The UK’s Royal Marines are trained for rapid deployment. Rapid certainly describes these three guys and their Lios Nano carbon folding bikes. Corporal Richard Ebbage, Major Ryan Kestle and Corporal Aled Jones have teamed up with Lios, whose founder is himself a former Royal Marine who started a bike company after being blown up in combat in Afghanistan. The three members of the Lios racing team recently competed in the London Nocturne folding bike race criterium that whips through the streets of London. Jones took first place out of 40 competitors with a hard surge at the finish. Watch the inspiring video below to learn the triumphant story of Lios founder Steve McCulley, get an up-close look at the Gates belt driven Nanos, and see the exciting race action–including a crash in the final sprint.
How many lawyers does it take to fix a flat tire? We don’t know. There will be no lawyer jokes in this post. But we do know that there are no attorneys among the founders of Lawyer’s Bike, an Italian brand whose name is meant to evoke a mood of elegance, distinction and professionalism.
“Our customers are young and wealthy professionals who want to stand out from the crowd,” says Riccardo Pozzoli, one of three young men in their mid-20s who formed Lawyer’s in 2015. Pozzoli studies history at Milan University and works for an interior design studio. Andrea Calastri is a former bike racer. Federico Cazzaniga is a geologist, photographer and computer enthusiast. All three are passionate urban bicyclists.
Lawyer’s is located in and inspired by the design and furniture district of Brianza, near Milan in northwestern Italy. Their aesthetic is “clean, simple and elegant design combined with innovative materials,” Pozzoli says. Components include Brooks leather saddles, Cerchi Ghisallo wooden rims, beech wood bars and Gates drives. The aluminum frames are welded by Vetta, a legendary third-generation frame maker. Painting is done by Verniciatura Emmeci, which also works for well-known Italian brands including Bianchi, Pinarello and Colnago.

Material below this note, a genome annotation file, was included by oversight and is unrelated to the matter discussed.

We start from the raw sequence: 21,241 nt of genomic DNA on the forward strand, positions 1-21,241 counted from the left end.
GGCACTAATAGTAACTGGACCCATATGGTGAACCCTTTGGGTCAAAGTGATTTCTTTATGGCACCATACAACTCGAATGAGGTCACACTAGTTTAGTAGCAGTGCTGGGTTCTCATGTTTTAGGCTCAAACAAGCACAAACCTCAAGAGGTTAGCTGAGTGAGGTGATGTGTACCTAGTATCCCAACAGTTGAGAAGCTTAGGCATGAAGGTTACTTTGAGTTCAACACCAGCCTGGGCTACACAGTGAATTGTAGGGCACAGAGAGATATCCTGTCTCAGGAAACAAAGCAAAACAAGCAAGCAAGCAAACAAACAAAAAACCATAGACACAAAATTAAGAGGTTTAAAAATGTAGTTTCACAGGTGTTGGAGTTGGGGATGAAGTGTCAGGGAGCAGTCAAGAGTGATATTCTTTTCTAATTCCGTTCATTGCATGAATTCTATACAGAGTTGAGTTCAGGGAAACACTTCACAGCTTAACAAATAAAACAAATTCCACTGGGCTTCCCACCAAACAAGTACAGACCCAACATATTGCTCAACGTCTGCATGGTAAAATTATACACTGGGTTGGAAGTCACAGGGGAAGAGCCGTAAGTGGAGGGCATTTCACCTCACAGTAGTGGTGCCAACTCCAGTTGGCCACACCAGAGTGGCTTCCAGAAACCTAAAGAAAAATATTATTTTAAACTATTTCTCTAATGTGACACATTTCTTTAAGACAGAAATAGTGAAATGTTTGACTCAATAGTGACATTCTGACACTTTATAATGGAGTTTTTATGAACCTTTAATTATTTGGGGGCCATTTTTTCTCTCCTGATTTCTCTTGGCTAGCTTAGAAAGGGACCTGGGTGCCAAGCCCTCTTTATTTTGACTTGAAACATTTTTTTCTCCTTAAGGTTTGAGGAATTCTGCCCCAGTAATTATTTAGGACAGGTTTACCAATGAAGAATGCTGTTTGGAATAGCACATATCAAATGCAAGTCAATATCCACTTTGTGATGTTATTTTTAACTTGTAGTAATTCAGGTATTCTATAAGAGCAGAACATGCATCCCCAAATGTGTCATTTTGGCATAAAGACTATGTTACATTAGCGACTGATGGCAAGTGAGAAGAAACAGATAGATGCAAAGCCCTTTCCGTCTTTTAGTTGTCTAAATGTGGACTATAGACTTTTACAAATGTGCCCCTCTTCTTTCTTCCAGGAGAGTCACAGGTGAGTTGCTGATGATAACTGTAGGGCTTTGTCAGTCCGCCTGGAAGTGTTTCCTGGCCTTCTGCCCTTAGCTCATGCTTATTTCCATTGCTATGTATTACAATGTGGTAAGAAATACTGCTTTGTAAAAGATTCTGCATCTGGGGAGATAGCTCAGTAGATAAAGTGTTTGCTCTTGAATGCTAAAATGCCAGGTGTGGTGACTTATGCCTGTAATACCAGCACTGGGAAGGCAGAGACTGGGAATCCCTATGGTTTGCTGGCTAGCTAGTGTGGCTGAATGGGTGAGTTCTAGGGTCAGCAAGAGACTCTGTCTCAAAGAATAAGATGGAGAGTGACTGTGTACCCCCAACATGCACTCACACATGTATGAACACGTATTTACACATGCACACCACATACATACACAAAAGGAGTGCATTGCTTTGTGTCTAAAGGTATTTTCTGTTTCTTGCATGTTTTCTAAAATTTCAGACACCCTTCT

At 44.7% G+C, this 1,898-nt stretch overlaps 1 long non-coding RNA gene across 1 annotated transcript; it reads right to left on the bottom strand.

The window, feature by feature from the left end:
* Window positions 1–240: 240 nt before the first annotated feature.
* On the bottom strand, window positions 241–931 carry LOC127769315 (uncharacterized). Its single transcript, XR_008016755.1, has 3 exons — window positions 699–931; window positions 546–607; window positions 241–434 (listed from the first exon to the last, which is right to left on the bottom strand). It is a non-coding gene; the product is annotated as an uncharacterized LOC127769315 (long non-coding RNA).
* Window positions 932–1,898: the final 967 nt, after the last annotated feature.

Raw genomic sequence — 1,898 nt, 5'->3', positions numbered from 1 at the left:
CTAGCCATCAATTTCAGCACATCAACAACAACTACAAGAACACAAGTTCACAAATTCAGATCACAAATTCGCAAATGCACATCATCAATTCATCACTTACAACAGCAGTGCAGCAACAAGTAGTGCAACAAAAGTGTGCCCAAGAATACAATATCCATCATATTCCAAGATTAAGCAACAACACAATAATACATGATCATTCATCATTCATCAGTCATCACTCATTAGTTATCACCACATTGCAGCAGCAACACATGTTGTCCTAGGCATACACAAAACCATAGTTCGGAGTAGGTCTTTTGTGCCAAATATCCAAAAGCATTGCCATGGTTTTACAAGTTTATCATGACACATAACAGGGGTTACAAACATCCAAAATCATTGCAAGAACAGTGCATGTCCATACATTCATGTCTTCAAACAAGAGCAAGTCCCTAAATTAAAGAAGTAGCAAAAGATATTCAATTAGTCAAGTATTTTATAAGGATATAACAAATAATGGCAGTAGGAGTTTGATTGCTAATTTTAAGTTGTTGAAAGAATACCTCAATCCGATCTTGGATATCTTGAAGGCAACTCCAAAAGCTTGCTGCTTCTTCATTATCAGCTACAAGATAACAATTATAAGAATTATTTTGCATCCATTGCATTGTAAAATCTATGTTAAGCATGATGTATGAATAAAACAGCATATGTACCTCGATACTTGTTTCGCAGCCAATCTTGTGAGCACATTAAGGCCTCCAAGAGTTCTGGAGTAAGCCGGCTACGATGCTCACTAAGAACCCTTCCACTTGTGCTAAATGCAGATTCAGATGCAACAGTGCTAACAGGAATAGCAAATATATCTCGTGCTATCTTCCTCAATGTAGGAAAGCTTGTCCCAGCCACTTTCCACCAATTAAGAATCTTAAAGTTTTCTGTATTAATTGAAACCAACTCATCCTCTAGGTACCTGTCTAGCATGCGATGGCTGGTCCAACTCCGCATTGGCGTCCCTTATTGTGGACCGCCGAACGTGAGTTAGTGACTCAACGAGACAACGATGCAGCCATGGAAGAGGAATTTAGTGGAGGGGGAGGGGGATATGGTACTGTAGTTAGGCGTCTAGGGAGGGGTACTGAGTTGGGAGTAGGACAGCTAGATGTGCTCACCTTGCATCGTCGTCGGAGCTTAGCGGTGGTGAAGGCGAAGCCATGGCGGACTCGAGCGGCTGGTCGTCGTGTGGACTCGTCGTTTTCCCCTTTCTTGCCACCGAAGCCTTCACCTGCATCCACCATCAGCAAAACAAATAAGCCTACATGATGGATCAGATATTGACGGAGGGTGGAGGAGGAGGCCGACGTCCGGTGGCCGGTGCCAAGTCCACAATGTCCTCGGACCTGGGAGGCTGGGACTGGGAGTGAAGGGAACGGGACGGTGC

Lawyer’s offers two models and a bike configurator that allows customers to tailor their style. The Milano is sporty and modern, with matte frames and carbon forks. “It is designed to be rigid and reactive,” Pozzoli says. The Verona is classic, with glossy finishes and the option of beech wood rims and bars. A third model, Portofino, also with Gates Carbon Drive, is coming soon. Lawyer’s will offer the Portofino in a men’s or women’s version, with SRAM two-speed Automatix shifting. Perfect for riding to work, or the law office. lawyersbike.com
Joe Grant is an endurance runner and ultra-marathoner whose transition to endurance bike racing has been nothing short of incredible. Having never entered a mountain bike race before, he jumped into the Colorado Trail Race in 2015 with just two weeks of bike training and finished the 560-mile unsupported ride from Durango to Denver in five days, seven hours and 31 minutes. That’s about 110 miles per day through some of Colorado’s roughest mountain terrain on a fully rigid bike. This spring he upped the ante by competing in the Arizona Trail Race, a 750-mile unsupported ride across Arizona from the Mexico border to Utah–with a mandatory 24-mile portage through the Grand Canyon. Pushing himself to the limit, and with little sleep, he finished in second place at seven days, 12 hours and and 12 minutes.
“Joe is a super tough dude, and he’s not afraid to push it to the max whether it’s running or climbing or riding,” says Chad Melis, marketing director for Oskar Blues Brewery and its bike brand, REEB Cycles, which are Joe’s bike sponsors. “We couldn’t ask for a better ambassador.”
Joe’s Colorado Trail Race bike is special. It’s a REEB “Sam’s Pants” equipped with SON dynamo lights for night riding, a Whiskey carbon fork, Stan’s No Tubes, and a Gates Carbon Drive system mated to a Rohloff hub for low maintenance. The belt drive and Rohloff are a secret weapon that allow Joe to rest and eat when off the bike, instead of having to clean, lubricate and maintain a chain and derailleur. Joe is still riding on the same belt that he bashed through the Colorado and Arizona trail races.
Want to be like Joe? Fat chance. But you can enter to win a bike like Joe’s. On August 28, REEB Cycles and Oskar Blues Brewery will host the Gold Rush Bike Rally, a mountain gravel grinder in the hills outside of Boulder. The race has two options: a 35-miler with 5,000 feet of climbing, or a 50-miler with 7,000 feet of vertical. The courses start in the historic town of Gold Hill and include sections of the famous Switzerland Trail with a finishing descent into Boulder, where cold beer awaits. Oskar Blues and REEB will give away a trip for two to Boulder, lodging, beer and a Sam’s Pants. Enter here: goldrushbikerally.com